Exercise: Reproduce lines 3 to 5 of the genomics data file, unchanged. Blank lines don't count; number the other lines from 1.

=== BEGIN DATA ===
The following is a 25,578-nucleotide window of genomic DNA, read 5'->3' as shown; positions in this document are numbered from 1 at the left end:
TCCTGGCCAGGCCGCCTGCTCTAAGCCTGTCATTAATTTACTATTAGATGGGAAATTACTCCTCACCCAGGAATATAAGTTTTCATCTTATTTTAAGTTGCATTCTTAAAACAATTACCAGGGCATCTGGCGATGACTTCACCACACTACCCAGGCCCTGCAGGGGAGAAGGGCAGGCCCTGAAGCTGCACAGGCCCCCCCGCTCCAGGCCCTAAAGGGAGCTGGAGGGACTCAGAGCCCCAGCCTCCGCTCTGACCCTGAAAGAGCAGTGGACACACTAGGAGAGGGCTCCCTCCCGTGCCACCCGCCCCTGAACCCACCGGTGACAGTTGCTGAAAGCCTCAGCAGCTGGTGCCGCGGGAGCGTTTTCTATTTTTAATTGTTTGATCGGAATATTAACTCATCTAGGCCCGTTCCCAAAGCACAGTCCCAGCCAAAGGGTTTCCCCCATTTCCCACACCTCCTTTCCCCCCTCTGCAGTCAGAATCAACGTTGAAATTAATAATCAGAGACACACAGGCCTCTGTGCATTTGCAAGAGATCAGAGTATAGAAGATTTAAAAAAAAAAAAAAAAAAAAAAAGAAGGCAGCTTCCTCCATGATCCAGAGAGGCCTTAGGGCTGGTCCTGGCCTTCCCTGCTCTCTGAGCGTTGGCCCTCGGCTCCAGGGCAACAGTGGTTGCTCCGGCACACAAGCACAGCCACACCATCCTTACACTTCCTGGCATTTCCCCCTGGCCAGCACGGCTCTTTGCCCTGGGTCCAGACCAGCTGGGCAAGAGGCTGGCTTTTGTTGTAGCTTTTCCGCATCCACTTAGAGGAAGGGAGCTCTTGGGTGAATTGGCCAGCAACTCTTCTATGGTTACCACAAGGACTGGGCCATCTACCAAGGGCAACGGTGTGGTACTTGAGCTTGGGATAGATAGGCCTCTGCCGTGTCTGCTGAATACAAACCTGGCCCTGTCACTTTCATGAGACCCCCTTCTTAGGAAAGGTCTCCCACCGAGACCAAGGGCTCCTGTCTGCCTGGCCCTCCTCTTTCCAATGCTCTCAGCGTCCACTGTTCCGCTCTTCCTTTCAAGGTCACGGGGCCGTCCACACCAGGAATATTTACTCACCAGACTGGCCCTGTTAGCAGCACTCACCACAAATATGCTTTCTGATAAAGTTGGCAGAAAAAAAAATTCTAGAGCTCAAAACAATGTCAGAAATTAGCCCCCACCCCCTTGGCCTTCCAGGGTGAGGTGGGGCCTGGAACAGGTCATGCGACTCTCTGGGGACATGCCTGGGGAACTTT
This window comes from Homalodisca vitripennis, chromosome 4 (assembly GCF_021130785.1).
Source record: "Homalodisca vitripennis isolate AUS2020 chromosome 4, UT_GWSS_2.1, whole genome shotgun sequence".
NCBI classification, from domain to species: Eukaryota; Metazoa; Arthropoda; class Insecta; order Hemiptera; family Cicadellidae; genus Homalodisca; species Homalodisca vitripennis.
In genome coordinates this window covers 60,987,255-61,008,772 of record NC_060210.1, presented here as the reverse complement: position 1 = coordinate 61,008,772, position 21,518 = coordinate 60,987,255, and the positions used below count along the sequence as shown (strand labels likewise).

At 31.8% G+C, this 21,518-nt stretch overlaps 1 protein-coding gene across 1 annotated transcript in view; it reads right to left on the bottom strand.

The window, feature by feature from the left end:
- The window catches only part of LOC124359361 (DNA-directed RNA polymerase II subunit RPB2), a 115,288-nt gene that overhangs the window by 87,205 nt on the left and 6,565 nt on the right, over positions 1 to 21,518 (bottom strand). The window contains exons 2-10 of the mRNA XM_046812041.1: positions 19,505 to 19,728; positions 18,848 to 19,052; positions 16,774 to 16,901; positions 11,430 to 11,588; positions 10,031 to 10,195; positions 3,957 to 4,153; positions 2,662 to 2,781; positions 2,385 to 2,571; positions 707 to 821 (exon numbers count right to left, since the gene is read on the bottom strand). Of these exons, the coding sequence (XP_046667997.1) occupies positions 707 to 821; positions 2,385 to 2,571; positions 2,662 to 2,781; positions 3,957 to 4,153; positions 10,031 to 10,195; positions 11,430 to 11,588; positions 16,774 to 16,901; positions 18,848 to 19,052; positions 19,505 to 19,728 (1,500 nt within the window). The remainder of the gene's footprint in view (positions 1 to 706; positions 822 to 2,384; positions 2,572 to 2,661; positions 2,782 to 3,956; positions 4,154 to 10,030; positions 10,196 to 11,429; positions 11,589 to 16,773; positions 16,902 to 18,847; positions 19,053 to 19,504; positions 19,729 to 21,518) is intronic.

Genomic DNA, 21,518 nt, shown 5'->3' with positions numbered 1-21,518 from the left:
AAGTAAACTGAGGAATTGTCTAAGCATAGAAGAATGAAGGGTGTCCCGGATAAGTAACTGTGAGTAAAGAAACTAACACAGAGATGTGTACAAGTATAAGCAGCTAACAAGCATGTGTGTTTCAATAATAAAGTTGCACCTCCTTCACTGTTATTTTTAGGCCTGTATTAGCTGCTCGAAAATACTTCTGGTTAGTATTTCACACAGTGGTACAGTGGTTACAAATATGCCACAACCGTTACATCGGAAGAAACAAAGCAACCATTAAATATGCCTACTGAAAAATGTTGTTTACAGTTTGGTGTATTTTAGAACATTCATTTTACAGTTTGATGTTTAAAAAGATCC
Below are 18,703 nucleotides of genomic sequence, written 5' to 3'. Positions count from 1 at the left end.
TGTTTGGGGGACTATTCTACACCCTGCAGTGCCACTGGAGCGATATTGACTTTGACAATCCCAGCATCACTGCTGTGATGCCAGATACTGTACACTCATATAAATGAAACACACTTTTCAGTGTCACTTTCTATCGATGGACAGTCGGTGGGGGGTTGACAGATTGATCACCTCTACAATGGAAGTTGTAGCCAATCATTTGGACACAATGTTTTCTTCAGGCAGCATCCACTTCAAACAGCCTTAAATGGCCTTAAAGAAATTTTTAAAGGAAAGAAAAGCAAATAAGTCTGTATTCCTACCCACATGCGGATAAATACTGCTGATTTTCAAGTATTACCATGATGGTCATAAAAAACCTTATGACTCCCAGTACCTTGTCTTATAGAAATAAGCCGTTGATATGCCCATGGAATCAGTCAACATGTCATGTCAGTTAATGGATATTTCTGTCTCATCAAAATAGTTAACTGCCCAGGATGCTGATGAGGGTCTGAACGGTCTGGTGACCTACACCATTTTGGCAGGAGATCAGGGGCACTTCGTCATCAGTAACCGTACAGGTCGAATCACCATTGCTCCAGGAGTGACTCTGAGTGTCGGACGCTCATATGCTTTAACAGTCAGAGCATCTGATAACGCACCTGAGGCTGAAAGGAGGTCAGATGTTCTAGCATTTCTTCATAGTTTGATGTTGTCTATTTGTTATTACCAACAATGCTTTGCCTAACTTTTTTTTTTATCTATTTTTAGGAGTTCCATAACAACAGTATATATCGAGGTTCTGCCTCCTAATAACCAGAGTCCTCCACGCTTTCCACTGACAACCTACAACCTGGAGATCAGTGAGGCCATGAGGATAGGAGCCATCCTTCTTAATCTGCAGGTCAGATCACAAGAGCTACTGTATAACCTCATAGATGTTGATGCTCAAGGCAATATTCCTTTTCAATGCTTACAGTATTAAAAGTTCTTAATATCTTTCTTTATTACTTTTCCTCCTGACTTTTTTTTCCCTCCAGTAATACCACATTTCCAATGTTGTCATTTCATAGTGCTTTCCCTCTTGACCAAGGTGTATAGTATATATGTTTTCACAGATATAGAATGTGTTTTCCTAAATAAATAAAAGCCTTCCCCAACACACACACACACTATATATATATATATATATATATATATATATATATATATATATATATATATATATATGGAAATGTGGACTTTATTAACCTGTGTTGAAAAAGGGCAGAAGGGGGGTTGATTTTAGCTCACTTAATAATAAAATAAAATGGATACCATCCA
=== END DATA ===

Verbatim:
This window comes from Homalodisca vitripennis, chromosome 4 (assembly GCF_021130785.1).
Source record: "Homalodisca vitripennis isolate AUS2020 chromosome 4, UT_GWSS_2.1, whole genome shotgun sequence".
NCBI classification, from domain to species: Eukaryota; Metazoa; Arthropoda; class Insecta; order Hemiptera; family Cicadellidae; genus Homalodisca; species Homalodisca vitripennis.